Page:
• #74752

    Dennis McDonald

    That’s what I thought, too, till I heard he had used government money to fly back and forth to Argentina.

  • #74750

    AJ Malik

    David Runciman explains, in his interesting book, Political Hypocrisy, that the most dangerous form of political hypocrisy is to claim to have a politics without hypocrisy; that it is actually much more cynical to pretend that politics can ever be completely sincere. Furthermore, he suggests that we should accept hypocrisy as a fact of politics, but without resigning ourselves to it, let alone cynically embracing it. We should stop trying to eliminate every form of hypocrisy, and we should stop vainly searching for ideally authentic politicians. Instead, we should try to distinguish between harmless and harmful hypocrisies and should worry only about its most damaging varieties. What are the limits of truthfulness in politics? And when, where, and how should we expect our politicians to be honest with us, and about what? Runciman’s book explores the problems of sincerity and truth in politics, and how we can deal with them without slipping into hypocrisy ourselves, via a historical perspective.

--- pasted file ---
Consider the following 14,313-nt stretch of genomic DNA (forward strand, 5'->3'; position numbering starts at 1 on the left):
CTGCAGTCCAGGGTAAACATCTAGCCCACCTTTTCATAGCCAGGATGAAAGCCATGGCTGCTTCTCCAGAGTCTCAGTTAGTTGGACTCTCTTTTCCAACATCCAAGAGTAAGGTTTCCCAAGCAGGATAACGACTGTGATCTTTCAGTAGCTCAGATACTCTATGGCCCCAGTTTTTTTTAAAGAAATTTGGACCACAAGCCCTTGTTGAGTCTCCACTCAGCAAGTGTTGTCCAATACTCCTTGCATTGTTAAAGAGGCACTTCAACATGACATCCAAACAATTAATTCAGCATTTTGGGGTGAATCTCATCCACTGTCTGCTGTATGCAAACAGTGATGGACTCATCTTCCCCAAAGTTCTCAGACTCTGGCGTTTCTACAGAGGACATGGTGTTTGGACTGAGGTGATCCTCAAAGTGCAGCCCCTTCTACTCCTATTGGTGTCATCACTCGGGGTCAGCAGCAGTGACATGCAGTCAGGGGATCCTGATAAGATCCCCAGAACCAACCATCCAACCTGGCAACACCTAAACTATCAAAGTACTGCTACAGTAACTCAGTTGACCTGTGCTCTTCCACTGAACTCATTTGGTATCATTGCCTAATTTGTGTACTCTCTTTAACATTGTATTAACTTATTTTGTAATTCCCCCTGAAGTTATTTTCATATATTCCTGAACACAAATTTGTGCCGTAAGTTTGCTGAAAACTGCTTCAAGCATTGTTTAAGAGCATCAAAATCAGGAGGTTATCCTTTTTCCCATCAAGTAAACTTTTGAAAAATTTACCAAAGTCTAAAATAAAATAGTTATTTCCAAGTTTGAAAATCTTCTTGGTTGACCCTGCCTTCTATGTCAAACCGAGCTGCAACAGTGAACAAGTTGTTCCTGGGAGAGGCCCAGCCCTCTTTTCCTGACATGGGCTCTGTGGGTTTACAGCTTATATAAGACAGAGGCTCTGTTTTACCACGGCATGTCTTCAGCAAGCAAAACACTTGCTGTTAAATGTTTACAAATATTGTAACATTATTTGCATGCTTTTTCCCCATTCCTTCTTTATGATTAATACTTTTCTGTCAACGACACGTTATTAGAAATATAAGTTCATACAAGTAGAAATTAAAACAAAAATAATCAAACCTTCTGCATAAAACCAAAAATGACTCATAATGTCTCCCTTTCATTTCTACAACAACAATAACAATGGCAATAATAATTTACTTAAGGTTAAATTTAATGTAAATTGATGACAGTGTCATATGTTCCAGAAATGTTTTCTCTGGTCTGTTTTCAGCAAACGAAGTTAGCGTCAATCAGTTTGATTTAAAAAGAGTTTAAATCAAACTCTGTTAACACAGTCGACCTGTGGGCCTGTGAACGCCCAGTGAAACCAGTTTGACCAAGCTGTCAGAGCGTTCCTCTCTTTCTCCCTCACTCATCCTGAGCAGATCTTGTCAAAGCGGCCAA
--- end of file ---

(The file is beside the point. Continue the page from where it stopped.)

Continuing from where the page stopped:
• #74748

    Daniel Bevarly

    Dennis: Thanks for your comment. I am also reading more about the use of state funds to “finance” this relationship and that brings up a whole other situation.

  • #74746

    Daniel Bevarly


    Hypocrisy and honesty. In politics where do we insulate the personal from the professional. They seem to blend. What expectations should we have or expect in our elected officials if they are a reflection of the society they serve? Does society as a whole have some responsibility to take a closer look at our candidates to find those that are not only professionally fit for office, but morally fit as well?

  • #74744

    Daniel Bevarly


    Good point and comparison. Has the governor committed a crime here or just a bad moral judgment?

  • #74742

    Daniel Bevarly